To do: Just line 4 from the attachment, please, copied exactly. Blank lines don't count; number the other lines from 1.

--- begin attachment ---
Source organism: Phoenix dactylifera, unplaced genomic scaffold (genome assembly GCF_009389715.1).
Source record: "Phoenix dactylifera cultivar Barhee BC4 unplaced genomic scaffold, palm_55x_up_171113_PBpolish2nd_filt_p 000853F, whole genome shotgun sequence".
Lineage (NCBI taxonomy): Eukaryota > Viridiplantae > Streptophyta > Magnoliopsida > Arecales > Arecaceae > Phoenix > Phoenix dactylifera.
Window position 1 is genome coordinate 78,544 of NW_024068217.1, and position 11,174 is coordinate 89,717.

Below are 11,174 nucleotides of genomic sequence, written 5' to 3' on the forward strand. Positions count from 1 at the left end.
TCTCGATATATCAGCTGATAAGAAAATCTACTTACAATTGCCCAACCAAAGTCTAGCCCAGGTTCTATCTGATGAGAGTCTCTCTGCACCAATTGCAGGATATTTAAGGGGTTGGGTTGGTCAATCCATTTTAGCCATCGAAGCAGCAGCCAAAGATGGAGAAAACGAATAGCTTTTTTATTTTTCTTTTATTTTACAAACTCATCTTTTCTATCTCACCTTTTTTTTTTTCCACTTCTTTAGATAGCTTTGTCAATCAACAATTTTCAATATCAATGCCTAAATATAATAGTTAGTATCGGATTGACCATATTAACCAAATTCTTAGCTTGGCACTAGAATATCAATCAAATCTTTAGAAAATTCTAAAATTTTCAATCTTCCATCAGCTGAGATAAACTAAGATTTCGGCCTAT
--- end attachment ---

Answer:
Window position 1 is genome coordinate 78,544 of NW_024068217.1, and position 11,174 is coordinate 89,717.